Health care burden and treatment patterns in commercially insured children with chronic idiopathic/spontaneous urticaria: A real-world study in the United States
Chronic idiopathic urticaria (CIU)/spontaneous urticaria (CSU) is defined by the presence of wheals, angioedema, or both for ≥6 weeks, with or without an identifiable trigger. Real-world health care data among children with CIU/CSU remain scarce.
To describe treatment patterns, health care resource utilization (HRU), and costs in pediatric patients with CIU/CSU (<12 years old) and to compare these with pediatric patients without CIU/CSU.
A commercial administrative claims data base (September 2013 to June 2016) was used. The CIU/CSU cohort included pediatric patients with either two or more claims for a diagnosis of urticaria ≥6 weeks apart or one or more claims for a diagnosis of urticaria and one or more claims for a diagnosis of angioedema ≥6 weeks apart (index was defined as the first claim). The control cohort comprised pediatric patients without urticaria or angioedema (index randomly assigned). Patients with <6 months of eligibility before and after the index date were excluded. HRU and costs were compared between the cohorts during the observation period after propensity score matching.
A total of 6109 pediatric patients with CIU/CSU were selected, and 6107 were 1:1 matched with controls. The patients with CIU/CSU who had a mean ± standard deviation age of 4.58 ± 3.36 years, and 47.9% were girls. CIU/CSU-related medication use increased after diagnosis (e.g., baseline versus 6-month follow-up, 2.2 versus 8.0% for nonsedating prescription H1 antihistamines; 7.4 versus 17.4% for oral corticosteroids). Relative to the controls, the patients with CIU/CSU had higher rates of HRU (incidence rate ratios of 1.71, 2.39, and 2.07 for inpatient, emergency department, and outpatient visits, respectively; all p < 0.01), and higher all-cause per patient per year costs (mean cost differences of $2090, $1606, and $483 for total, medical, and pharmacy costs, respectively; all p < 0.01).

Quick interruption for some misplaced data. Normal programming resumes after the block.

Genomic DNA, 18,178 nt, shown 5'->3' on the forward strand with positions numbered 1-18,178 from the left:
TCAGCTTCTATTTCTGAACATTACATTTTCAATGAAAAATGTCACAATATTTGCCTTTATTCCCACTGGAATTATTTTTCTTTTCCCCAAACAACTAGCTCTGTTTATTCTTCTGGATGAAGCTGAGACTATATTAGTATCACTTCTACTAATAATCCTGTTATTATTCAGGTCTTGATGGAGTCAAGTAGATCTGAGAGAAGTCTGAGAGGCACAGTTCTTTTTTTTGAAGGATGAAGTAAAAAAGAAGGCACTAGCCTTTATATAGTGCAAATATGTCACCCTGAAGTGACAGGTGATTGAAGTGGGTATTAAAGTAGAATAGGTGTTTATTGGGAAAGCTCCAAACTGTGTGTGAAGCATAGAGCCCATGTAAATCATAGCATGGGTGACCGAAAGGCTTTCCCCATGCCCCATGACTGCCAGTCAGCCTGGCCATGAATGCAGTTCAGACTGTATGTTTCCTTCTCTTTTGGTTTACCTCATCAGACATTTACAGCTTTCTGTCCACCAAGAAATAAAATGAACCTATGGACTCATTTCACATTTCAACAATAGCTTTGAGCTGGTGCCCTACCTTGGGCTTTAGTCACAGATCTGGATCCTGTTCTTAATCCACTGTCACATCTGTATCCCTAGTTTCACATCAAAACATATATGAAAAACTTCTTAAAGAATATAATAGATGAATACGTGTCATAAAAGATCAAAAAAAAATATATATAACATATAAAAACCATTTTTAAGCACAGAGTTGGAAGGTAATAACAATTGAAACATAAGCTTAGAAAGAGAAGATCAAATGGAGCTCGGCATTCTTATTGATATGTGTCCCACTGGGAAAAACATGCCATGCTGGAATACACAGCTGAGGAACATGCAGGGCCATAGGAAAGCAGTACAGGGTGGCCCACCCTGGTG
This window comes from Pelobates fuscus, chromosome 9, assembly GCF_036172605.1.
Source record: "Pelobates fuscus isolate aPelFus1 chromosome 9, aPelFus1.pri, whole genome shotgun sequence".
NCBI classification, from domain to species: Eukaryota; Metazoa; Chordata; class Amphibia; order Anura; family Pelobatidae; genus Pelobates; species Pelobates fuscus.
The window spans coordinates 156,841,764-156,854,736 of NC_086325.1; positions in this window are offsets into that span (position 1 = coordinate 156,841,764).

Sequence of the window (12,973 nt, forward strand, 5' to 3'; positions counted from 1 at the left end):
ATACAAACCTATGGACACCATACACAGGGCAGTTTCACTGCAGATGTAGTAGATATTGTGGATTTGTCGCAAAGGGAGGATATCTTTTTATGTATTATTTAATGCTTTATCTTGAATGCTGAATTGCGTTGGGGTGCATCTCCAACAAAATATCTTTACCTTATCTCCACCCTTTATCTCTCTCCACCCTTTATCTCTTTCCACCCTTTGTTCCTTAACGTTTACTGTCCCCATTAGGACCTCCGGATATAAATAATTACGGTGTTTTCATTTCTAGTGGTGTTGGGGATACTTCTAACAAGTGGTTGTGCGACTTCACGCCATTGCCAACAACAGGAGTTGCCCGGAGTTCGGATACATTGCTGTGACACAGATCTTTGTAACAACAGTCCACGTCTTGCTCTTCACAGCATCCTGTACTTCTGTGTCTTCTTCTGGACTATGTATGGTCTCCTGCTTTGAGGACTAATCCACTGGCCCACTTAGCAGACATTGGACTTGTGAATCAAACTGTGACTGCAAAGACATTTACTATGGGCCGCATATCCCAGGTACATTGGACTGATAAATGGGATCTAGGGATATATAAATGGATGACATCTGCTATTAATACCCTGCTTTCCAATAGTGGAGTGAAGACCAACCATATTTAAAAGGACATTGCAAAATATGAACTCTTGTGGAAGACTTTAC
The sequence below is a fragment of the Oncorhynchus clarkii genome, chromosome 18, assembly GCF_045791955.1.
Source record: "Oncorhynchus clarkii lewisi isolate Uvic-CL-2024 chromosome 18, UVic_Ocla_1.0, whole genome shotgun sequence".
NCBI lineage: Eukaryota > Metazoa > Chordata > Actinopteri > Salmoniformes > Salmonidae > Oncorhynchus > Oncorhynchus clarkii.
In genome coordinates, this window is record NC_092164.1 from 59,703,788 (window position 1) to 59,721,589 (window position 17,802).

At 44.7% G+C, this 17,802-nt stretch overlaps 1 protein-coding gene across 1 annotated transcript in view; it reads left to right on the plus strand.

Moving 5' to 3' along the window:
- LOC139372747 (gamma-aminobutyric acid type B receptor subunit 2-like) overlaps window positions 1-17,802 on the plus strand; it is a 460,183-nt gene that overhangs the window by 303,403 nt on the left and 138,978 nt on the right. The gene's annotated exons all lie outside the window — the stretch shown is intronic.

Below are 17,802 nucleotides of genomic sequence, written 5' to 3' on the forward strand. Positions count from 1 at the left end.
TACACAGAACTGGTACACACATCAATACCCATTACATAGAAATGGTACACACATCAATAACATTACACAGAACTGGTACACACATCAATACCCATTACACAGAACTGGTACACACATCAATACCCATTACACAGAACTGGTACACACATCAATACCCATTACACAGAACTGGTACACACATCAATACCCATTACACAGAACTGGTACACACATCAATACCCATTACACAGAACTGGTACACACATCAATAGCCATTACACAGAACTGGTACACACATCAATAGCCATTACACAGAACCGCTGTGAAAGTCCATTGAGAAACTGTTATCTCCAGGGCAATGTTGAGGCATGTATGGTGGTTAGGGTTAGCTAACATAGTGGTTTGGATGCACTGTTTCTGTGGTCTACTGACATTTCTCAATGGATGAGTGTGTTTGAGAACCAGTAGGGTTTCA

This study highlighted unmet needs in pediatric patients with CIU/CSU who had increased medication (e.g., oral corticosteroids) and HRU burden after a diagnosis for CIU/CSU, and higher rates of HRU and costs relative to those without CIU/CSU.
Document Type: Research Article
Affiliations: 1: From the Northwest Asthma and Allergy Center, Everett, Washington 2: Novartis Pharmaceuticals Corporation, East Hanover, New York 3: Analysis Group, Inc., Montréal, Quebec, Canada 4: Novartis Pharma AG, Basel, Switzerl 5: Herbert Wertheim School of Medicine, Florida International University, Miami, Florida
Publication date: May 1, 2018
This article was made available online on March 7, 2018 as a Fast Track article with title: "Health care burden and treatment patterns in commercially insured children with chronic idiopathic/spontaneous urticaria: A real-world study in the United States ".
- Allergy and Asthma Proceedings is a peer reviewed publication dedicated to distributing timely scientific research regarding advancements in the knowledge and practice of allergy, asthma and immunology. Its primary readership consists of allergists and pulmonologists.
The goal of the Proceedings is to publish articles with a predominantly clinical focus which directly impact quality of care for patients with allergic disease and asthma and by having the potential to directly impact the quality of patient care. AAP welcomes the submission of original works including peer-reviewed original research and clinical trial results. Additionally, as the official journal of the Eastern Allergy Conference (EAC), AAP will publish content from EAC poster sessions as well as review articles derived from EAC lectures.
Featured topics include asthma, rhinitis, sinusitis, food allergies, allergic skin diseases, diagnostic techniques, allergens, and treatment modalities. Published material includes peer-reviewed original research, clinical trials and review articles.
Articles marked "F" offer free full text for personal noncommercial use only.
The journal is indexed in Thomson Reuters Web of Science and Science Citation Index Expanded, plus the National Library of Medicine's PubMed service.
- Editorial Board
- Information for Authors
- Submit a Paper
- Information for Advertisers
- Reprint Requests
- Ingenta Connect is not responsible for the content or availability of external websites